You can’t contribute if you’re not involved. That’s the beauty of MCAA; it is the perfect vehicle through which to get involved and contribute to your industry’s strength and progress. That is the message I will convey throughout my presidency.
C: How do mechanical contractors use technology today? What about the future?
MB: When it comes to technology, the future is now! For example, we have been hearing a lot about the future of augmented and virtual reality. They are, in fact, already part of our industry. We can use a 3D laser scanner to pull full representations of the real world into a BIM model. Our BIM technicians review drawings in virtual reality today. We fabricate as much of our work as possible ahead of time to make jobsite installation faster and safer. We use robotic total stations on almost every project to accurately measure and place.
'This is an industry of relationships. Working with an MCAA contractor gives you a wealth of networking opportunities that enable you to build relationships and create life-long friendships.'
MCAA’s members are even using the Microsoft HoloLens to provide augmented reality on the jobsite — today. Many things we thought were science fiction just a few years ago are now part of how we work every day.
At my company, we’re always investing in technology. We try to equip all our people — field personnel and office staff — with whatever new technology there is. If it’s going to help with productivity and the job, that’s what we want.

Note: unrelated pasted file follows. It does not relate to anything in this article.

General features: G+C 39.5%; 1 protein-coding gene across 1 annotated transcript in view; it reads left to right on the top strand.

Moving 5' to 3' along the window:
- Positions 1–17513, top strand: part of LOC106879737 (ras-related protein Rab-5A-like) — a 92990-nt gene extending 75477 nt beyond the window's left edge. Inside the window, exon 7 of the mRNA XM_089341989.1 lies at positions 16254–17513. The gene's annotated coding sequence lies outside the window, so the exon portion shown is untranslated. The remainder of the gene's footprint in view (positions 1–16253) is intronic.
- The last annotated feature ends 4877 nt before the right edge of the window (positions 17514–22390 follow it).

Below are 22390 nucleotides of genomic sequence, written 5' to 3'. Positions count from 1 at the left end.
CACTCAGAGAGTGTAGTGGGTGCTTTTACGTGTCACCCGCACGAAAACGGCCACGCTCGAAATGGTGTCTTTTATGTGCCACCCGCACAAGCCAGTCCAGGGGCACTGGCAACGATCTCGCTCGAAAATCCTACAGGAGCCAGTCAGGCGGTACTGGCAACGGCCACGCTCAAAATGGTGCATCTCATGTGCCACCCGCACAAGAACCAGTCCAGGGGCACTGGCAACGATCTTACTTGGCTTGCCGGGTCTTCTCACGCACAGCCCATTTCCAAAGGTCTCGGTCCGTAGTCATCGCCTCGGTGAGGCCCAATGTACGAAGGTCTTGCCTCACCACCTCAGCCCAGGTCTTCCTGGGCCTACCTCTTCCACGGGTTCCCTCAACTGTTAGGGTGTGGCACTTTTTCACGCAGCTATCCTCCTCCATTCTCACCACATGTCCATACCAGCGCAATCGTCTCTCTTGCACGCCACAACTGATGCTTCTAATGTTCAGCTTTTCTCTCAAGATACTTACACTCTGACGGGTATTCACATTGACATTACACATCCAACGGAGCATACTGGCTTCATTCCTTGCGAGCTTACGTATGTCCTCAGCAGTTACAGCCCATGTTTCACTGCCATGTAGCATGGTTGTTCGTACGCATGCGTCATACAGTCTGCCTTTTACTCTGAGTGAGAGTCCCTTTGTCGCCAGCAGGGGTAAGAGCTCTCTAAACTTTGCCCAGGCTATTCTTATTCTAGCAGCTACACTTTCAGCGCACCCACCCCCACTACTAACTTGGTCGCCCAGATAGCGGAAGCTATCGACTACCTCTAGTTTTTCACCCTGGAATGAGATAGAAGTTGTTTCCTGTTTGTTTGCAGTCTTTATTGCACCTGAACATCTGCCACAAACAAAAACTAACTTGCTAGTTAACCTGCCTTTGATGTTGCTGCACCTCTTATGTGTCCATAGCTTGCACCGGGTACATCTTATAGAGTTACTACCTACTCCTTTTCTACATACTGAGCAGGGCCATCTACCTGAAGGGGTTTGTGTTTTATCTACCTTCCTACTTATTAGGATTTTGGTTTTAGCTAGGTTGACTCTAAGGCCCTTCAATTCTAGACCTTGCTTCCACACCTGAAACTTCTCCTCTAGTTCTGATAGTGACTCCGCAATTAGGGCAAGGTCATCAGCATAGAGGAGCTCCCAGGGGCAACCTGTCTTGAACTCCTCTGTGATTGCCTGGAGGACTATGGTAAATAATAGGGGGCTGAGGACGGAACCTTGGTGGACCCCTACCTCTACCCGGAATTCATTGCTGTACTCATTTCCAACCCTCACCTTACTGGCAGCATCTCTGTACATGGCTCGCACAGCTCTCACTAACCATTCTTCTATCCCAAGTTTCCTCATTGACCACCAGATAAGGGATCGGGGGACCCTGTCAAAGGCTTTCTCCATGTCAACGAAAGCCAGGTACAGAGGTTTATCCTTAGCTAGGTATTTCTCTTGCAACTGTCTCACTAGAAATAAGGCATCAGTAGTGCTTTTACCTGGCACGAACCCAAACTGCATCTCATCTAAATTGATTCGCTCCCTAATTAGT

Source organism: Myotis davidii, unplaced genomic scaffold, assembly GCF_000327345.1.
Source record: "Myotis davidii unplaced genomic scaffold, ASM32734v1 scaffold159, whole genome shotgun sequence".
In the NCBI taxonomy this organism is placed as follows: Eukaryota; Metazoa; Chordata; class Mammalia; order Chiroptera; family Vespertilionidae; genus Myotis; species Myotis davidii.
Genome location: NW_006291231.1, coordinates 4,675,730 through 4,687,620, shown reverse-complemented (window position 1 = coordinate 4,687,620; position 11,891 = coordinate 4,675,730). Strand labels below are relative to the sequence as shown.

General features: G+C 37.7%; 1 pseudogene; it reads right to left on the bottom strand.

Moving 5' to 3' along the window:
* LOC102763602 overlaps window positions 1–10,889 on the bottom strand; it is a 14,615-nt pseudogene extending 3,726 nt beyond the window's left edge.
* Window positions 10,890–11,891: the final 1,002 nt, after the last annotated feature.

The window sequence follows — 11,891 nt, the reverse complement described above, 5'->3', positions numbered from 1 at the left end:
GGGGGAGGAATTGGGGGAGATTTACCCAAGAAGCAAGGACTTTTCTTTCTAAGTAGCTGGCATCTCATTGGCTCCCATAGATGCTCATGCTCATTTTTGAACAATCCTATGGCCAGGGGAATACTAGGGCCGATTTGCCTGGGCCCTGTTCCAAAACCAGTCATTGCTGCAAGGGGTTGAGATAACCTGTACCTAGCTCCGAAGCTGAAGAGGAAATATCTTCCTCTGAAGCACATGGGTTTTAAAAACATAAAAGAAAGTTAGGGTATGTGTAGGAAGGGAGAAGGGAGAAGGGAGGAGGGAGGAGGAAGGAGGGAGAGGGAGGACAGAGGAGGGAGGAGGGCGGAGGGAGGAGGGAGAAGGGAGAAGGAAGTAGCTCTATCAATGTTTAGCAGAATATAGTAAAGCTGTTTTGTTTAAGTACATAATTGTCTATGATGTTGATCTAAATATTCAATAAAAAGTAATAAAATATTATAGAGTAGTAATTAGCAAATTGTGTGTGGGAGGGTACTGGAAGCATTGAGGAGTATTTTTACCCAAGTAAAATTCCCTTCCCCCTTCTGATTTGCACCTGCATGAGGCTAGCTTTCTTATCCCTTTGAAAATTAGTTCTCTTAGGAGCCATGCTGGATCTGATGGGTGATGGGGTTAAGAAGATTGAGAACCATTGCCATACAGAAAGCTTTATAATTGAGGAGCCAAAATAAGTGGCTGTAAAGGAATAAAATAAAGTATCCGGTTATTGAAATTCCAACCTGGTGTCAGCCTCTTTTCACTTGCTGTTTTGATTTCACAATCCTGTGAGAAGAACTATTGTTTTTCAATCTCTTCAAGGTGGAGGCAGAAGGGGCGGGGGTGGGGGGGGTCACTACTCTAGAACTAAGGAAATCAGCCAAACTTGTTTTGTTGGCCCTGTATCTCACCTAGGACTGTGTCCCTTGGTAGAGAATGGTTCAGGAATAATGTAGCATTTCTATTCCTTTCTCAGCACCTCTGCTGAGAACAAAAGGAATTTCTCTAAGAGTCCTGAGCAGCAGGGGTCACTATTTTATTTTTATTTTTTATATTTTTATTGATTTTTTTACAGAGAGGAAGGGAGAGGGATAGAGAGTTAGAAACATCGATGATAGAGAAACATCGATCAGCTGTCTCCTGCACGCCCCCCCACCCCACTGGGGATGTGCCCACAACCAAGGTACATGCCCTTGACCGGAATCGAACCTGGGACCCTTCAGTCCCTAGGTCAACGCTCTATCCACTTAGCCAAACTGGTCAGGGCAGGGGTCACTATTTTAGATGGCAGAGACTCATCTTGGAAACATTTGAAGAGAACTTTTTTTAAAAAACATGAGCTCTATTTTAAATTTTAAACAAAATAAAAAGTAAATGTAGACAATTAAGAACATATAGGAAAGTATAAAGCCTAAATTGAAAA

C: How can mechanical contractors and mechanical engineers collaborate better to ensure the best possible outcome for a client’s project?
MB: You need to start communicating early in the design process, which helps the project overall. Many times a mechanical contractor gets engaged too late, and then the owner sometimes loses the opportunity to change things because it’s already designed. Any changes after the design cost money for the owner.
We’ve had a lot of success in Cleveland with design-assist projects, which gives the contractor the opportunity to work hand-in-hand with the engineer early on during the design process. We share ideas on what would be the most cost-effective solution, as well as providing sustainability ideas to help the end user. It has led to a reduction in change orders and a reduced number of requests for information. It’s also increased BIM efficiency since we’re working together with the engineer to complete the final documents. It just helps the overall project schedule.
C: When speaking to young people in the industry, how do you describe the benefits of MCAA membership?